Several local students are leading their classmates in a discussion into how to stop crime and create better relationships with police.
Back in April, two Robert E. Lee High School students were invited to a national discussion in Washington D.C.
The 15 young men are a part of a program called ‘EVAC.’ It’s about stepping out of the dark and into the light. They say that light is all about their new future ahead.
“The odds are on us and against us,” said Alan McCullough.
McCullough said that’s reality for the 15 young men inside their classroom at Robert. E. Lee High.
“It’s real tough for African American young men, and that’s why we’re trying to make a change and turn our lives around,” said McCullough.
It’s a shift, they are focused to make, despite some up close and personal obstacles.
“My mom actually deceased right in front of me, my cousin died, he was murdered. I saw a lot of things,” said McCullough.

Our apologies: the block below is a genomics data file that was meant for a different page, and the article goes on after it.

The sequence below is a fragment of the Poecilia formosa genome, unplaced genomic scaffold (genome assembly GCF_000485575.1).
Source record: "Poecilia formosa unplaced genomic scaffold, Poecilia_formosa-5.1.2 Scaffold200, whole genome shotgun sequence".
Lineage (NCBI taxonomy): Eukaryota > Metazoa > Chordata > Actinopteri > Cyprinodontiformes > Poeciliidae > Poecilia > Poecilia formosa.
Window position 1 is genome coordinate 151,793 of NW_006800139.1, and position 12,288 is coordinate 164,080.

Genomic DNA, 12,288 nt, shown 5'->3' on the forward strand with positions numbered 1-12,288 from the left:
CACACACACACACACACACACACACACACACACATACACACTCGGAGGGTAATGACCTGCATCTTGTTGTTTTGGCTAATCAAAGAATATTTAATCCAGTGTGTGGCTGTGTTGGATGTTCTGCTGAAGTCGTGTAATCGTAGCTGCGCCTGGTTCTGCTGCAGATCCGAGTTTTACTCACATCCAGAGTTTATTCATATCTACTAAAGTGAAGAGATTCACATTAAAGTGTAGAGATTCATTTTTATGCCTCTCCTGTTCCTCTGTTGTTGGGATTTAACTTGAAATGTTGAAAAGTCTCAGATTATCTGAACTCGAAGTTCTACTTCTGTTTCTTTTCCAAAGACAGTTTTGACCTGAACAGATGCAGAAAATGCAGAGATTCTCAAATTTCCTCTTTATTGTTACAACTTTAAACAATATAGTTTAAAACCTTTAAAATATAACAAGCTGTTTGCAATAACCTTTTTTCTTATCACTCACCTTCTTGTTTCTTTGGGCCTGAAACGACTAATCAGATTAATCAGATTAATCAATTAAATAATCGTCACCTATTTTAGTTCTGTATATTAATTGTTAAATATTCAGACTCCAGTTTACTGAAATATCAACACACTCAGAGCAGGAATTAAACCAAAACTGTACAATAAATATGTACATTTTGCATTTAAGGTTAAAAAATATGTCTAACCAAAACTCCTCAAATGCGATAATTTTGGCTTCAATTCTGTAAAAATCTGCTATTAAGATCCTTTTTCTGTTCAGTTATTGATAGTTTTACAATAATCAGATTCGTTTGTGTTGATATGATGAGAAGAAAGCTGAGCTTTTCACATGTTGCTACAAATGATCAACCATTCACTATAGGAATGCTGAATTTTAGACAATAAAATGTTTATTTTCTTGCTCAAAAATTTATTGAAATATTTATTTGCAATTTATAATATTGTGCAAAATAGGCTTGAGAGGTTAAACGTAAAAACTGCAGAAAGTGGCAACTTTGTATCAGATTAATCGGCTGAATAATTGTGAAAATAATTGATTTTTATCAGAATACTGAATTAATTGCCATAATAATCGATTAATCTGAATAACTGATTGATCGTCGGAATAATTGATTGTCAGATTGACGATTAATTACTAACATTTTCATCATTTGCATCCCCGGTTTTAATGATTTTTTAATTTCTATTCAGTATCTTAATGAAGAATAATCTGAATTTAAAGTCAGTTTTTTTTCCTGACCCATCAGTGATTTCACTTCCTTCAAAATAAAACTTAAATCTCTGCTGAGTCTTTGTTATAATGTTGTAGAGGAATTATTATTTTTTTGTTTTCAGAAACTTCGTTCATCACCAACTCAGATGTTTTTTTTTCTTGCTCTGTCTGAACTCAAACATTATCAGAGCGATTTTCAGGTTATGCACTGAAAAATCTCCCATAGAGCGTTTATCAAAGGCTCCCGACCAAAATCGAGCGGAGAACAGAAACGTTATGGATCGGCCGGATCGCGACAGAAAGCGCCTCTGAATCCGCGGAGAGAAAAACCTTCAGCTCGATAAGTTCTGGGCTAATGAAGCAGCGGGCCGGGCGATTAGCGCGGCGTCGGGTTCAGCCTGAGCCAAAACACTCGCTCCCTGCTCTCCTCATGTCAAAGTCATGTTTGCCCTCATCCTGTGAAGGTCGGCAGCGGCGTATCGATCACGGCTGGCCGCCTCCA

The lives of everyone inside the classroom have been touched by crime and tragedy.
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Out of the 15 students, 11 students have family members in jail, 12 of them say their immediate family members have been murdered. Twelve have been detained by police, five of them have been arrested, two have felonies, one has been shot and 10 saw someone get shot.
“You hear the same things, so many times, you can’t even believe it," said Amy Donofrio.
Donofrio said these alarming stats prompted her to start the program. She wanted to show them how to think positively before reacting to negative situations.
This week, they met with JSO officers and other city officials on how to bridge the gap with the local community and police.
De’Quan Jackson said the class is paying off. Recently, they were invited to a police-community roundtable at the White House.
“Mainly, it was about police interaction with youth on the streets. It was about not stereotyping people, not judging people,” said De’Quan Jackson.
They were invited back to the White House, that trip will take place in August.
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